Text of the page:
Archives: Authors

Tolkien Birthday Celebration 2019

January rolled around again and with it came another opportunity to celebrate the birthday of J.R.R. Tolkien at the Kennedy School. The event added a new wrinkle this year with a room dedicated to Lord of the Rings tabletop games. I hadn’t realized there were so many of them. I’d be tempted to give the game room a shot next year if unaccompanied. However I’m rather certain the HA wouldn’t have the patience for it.

Audiobooks

I may have mentioned that I have a substantial commute to work. Others might not consider forty minutes each way substantial, but I do. The point is that I spend a great deal of time each week in the car. Some might spend this time listening to the radio: music or new or talk. I listen to books.

Amateurish Tolkien Sleuthing

MBW, the HA, and I drove out to the Columbia River Gorge yesterday and embarked on a paddlewheel sightseeing excursion upriver. The sky offered better visibility than it had most of the previous month: about this time every year everything west of the Rockies bursts into flame. Smoke obscures the views. Yesterday wasn’t bad. The river breeze was nice.

Jack Vance, The Wizard of Appendix N

I come at last to Jack Vance. Arguably he should be first, to the devil with alphabetical order. Look, there isn’t a lot I need to say about Jack Vance. There are encomiums a plenty to the man, and rightly so. His urbane, genteel command of the language, smoothly integrating an archaic lexicon with slang and invented words is nonpareil. Of course, in context of Appendix N and Dungeons and Dragons every commentary on Vance must refer to The Dying Earth, Vancian Magic, and such iconic spells as Phantasmal Spray.

Remedial Fantasy For the Chronically Lazy: A Top Five List

A couple of weeks ago I moderated a panel on the essential science fiction writers of the Golden Age. The premise was which writers should someone read if he were interested in acquiring a grounding in sci-fi but possessed either limited time or small inclination to read copious amounts of early twentieth century fiction. Who are the not-to-be-missed highlights? It was an engaging, free-ranging conversation. Many writers were brought up and discussed. The panelists agreed more often than not. I doubt we managed to pare the options down to an easily digestible reading list.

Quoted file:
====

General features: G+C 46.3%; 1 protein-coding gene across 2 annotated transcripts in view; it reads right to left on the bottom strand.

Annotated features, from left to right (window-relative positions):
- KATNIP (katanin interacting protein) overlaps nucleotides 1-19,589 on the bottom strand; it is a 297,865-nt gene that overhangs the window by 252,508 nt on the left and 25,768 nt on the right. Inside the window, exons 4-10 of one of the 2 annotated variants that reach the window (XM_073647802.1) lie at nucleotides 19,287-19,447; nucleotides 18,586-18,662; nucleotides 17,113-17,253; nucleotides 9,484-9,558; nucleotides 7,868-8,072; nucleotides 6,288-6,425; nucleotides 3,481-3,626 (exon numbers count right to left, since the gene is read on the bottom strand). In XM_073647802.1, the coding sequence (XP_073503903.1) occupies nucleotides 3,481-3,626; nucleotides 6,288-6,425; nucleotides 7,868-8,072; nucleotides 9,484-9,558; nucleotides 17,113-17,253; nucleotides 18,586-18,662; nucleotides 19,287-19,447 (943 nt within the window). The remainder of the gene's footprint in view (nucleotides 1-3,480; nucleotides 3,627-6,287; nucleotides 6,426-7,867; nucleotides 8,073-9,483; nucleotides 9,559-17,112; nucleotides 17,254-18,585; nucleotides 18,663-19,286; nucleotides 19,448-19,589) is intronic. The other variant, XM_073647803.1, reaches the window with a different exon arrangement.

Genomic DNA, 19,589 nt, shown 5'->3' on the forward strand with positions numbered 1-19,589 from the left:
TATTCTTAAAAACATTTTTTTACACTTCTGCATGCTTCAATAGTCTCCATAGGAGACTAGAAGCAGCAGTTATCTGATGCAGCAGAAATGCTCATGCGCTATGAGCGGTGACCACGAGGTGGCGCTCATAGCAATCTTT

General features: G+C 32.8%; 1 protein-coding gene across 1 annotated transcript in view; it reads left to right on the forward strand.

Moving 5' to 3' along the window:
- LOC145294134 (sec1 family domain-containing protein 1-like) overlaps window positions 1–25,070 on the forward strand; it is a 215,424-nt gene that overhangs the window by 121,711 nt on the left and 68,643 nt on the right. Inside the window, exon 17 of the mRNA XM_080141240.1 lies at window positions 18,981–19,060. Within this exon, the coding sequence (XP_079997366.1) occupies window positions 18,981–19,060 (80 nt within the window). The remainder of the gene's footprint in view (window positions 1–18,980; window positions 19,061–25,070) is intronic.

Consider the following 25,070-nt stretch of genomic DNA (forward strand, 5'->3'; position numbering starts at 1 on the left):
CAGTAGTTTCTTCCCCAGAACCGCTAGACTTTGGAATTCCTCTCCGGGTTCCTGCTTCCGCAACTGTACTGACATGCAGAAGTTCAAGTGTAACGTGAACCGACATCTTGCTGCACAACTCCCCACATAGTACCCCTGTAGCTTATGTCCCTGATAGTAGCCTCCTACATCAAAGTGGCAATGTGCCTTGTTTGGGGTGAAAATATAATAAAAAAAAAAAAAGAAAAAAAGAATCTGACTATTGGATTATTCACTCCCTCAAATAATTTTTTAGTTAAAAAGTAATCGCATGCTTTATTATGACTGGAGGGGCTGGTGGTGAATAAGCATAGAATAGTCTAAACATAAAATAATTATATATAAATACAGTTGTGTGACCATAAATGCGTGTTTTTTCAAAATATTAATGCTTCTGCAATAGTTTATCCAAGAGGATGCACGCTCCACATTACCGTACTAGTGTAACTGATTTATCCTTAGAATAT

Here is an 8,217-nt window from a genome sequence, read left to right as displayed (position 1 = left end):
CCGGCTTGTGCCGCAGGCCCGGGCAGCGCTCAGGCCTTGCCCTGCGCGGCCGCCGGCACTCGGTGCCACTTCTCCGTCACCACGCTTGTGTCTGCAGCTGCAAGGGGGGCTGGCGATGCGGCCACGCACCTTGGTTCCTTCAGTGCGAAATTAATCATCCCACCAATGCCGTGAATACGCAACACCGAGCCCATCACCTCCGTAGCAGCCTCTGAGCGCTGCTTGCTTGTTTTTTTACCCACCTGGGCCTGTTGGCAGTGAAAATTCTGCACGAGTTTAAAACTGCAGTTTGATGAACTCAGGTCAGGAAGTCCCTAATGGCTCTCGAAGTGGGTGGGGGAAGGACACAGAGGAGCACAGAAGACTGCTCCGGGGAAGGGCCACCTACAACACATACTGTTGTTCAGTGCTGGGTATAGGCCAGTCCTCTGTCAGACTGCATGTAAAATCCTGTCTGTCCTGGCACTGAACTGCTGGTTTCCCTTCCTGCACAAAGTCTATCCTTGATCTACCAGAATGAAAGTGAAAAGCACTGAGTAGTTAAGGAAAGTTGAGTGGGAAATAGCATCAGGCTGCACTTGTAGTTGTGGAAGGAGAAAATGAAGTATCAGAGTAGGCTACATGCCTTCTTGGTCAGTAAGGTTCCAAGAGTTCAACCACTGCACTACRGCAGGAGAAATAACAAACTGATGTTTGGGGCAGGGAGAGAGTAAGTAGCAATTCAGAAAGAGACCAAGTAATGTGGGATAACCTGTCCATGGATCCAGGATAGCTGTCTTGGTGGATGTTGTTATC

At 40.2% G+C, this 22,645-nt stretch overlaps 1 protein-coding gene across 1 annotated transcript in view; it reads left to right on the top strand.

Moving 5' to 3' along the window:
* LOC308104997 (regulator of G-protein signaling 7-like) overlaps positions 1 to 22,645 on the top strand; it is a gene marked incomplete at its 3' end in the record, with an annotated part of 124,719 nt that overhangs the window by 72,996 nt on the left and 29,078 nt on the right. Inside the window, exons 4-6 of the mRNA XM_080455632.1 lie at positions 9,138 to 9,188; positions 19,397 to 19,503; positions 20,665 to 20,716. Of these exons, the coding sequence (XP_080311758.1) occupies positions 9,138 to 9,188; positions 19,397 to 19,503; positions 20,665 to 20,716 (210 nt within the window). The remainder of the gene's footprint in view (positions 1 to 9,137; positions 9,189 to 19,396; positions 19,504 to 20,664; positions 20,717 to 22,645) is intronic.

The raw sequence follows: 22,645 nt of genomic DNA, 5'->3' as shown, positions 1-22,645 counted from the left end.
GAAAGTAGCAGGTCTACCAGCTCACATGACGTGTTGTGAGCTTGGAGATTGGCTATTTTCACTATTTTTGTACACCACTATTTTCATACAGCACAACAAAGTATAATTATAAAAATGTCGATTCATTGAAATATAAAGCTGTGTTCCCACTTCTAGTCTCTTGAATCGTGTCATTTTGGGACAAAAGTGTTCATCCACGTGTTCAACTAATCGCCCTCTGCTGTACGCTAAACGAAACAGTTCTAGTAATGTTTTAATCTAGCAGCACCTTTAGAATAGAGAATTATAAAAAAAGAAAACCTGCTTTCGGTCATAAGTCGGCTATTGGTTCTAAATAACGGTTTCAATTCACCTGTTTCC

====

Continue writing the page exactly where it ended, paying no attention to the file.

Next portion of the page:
My original concept for the panel included fantasy as well. But, as it was a science-fiction convention, that idea was (rightly) nixed. But I still think it worth discussing. What if you, dear reader, had an interest in fantasy, indeed enjoyed reading the current crop of authors? What if you wanted to learn more of the inspirations guiding your favorite writers and where certain tropes and archetypes originated. But what if, for whatever reason, you didn’t want read a bunch of old stuff? Which authors could you read, at a bare minimum to fill this gap?

The Little Convention That Could

So that’s NanoCon Mk. V done. What is NanoCon? It is a science fiction convention hosted by the science fiction club of Longview Community College in Longview Washington, a port town on the Columbia River about an hour from the Pacific. It isn’t big. I doubt two hundred people attended. Hence, I presume, “Nano.”

Still, as Gandalf probably reassured himself, size isn’t everything.

Carousing Through the Dismal Season

The leaves are dropping, exposing the bare wooden scaffolding of the trees. The rain is either a constant or an intermittent irritant. Moments of warmth are welcome rarities. Yes, the dismal season is upon us until Spring comes to our relief.

And so, we party. There’s a reason we call it the holiday season. Halloween, Thanksgiving, Christmas, New Year’s Eve in rapid sequence. Why? Because the days are short, gray, and miserable and remind us of our mortality. When faced with thoughts of death what do we do? We gather up our friends and family and we eat and drink, deliberately focusing on the positives. Each beer, each glass of wassail is a middle finger to the skeletal fellow with the black cloak and sickle.